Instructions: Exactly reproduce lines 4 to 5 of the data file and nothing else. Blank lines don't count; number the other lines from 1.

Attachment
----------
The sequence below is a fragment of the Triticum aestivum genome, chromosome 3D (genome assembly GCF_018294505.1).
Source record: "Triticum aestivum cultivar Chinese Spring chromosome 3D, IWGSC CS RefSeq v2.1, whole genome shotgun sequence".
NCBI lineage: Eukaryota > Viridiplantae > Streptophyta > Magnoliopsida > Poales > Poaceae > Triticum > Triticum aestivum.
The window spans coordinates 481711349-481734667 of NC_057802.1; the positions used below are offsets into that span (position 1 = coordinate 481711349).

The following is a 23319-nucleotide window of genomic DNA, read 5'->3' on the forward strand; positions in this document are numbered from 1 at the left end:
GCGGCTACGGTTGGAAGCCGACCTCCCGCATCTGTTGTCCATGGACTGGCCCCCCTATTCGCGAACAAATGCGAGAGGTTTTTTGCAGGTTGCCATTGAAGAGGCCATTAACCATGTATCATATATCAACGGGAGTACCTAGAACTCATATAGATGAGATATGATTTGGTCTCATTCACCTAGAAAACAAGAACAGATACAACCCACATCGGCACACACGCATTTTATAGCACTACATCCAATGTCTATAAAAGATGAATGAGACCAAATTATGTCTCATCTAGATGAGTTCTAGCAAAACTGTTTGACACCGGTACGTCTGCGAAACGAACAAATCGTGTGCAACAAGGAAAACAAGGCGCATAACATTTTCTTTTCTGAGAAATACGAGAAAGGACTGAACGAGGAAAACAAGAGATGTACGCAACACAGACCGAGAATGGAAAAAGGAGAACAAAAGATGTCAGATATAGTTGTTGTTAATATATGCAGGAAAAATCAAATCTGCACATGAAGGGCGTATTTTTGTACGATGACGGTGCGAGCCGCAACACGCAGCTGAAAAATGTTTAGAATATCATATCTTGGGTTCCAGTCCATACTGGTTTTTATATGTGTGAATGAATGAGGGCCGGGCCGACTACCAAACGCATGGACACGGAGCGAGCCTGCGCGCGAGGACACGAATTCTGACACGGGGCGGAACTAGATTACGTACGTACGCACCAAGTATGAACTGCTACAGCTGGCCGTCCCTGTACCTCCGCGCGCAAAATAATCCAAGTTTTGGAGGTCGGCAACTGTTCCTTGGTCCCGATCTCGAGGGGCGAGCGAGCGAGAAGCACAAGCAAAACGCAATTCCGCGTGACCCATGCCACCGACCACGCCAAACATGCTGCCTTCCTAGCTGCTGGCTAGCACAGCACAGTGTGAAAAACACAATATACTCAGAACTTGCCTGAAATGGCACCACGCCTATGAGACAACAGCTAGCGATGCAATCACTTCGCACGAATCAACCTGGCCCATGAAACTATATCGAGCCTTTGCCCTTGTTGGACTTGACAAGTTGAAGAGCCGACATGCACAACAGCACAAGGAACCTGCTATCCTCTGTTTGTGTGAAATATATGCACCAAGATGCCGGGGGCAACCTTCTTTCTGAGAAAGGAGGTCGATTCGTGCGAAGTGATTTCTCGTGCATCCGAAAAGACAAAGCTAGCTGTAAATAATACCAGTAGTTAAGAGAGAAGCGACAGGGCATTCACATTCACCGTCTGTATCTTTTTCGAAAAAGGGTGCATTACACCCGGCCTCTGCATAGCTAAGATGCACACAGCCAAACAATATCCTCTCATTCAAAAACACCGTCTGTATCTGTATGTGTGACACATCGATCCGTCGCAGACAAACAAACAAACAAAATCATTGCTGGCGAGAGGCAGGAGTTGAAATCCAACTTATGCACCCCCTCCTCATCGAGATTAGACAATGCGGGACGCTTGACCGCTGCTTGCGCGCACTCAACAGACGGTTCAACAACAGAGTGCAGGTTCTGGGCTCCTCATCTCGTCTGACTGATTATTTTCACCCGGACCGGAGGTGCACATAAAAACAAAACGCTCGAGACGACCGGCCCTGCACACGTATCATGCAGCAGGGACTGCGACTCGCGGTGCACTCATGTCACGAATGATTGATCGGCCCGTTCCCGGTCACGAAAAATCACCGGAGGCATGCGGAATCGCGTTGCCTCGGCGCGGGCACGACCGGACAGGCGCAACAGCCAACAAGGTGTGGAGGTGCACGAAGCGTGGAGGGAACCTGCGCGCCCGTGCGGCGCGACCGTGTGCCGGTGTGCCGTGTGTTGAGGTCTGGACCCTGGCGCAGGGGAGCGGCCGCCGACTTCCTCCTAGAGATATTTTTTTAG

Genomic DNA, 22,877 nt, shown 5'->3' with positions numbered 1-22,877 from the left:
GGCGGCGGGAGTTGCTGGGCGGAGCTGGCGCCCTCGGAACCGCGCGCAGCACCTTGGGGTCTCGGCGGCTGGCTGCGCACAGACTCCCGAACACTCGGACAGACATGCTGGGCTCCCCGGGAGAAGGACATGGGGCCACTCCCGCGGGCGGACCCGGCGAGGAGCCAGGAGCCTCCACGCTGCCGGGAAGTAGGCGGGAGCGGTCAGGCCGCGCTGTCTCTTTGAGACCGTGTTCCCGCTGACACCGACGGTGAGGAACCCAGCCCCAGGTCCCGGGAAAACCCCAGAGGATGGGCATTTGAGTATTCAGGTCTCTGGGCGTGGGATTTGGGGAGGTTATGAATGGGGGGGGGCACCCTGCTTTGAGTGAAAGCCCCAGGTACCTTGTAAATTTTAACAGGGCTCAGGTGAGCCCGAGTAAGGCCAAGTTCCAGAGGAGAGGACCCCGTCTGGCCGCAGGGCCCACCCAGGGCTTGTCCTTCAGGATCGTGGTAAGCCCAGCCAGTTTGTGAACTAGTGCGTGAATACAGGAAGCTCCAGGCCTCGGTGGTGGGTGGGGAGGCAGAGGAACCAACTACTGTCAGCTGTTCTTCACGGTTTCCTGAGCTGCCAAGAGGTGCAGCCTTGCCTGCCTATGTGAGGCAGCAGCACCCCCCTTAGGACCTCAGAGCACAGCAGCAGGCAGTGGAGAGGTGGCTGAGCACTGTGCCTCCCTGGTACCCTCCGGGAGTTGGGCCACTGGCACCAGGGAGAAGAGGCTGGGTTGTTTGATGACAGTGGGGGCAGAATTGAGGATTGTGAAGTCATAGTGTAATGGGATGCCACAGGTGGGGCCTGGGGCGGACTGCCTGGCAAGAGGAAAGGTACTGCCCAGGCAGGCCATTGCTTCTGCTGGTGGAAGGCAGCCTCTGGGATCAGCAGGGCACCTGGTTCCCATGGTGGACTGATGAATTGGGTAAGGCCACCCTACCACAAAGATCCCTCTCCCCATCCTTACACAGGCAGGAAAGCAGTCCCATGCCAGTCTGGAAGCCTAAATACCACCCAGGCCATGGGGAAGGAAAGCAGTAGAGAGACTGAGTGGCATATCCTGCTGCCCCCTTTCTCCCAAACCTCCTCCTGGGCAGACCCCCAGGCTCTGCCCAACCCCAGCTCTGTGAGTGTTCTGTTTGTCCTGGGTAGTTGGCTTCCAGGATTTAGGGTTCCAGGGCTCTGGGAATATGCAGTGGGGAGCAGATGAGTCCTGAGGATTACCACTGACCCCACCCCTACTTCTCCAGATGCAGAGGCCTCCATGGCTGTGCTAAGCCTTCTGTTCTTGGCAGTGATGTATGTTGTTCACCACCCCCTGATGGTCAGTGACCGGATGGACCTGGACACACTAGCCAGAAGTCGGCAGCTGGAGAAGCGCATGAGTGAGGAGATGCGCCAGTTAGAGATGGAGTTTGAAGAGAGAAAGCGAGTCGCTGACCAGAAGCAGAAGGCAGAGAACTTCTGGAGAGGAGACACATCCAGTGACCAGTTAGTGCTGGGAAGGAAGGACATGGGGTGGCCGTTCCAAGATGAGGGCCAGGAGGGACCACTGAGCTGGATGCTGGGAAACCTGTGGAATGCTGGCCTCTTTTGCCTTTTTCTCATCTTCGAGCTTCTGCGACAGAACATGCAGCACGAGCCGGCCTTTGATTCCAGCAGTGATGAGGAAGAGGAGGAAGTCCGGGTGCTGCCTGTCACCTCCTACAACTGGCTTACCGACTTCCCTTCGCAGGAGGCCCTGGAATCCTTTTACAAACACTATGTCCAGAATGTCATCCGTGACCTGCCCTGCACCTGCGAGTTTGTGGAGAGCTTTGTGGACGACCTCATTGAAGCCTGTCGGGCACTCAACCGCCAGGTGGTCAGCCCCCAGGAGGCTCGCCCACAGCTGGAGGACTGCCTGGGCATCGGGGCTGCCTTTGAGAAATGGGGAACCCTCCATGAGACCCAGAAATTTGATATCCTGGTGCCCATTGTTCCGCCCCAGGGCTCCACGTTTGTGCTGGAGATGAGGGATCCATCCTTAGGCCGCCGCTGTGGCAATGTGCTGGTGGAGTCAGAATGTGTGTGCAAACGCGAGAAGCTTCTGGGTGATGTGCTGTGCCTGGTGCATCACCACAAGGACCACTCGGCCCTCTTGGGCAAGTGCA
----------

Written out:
The window spans coordinates 481711349-481734667 of NC_057802.1; the positions used below are offsets into that span (position 1 = coordinate 481711349).

The following is a 23319-nucleotide window of genomic DNA, read 5'->3' on the forward strand; positions in this document are numbered from 1 at the left end: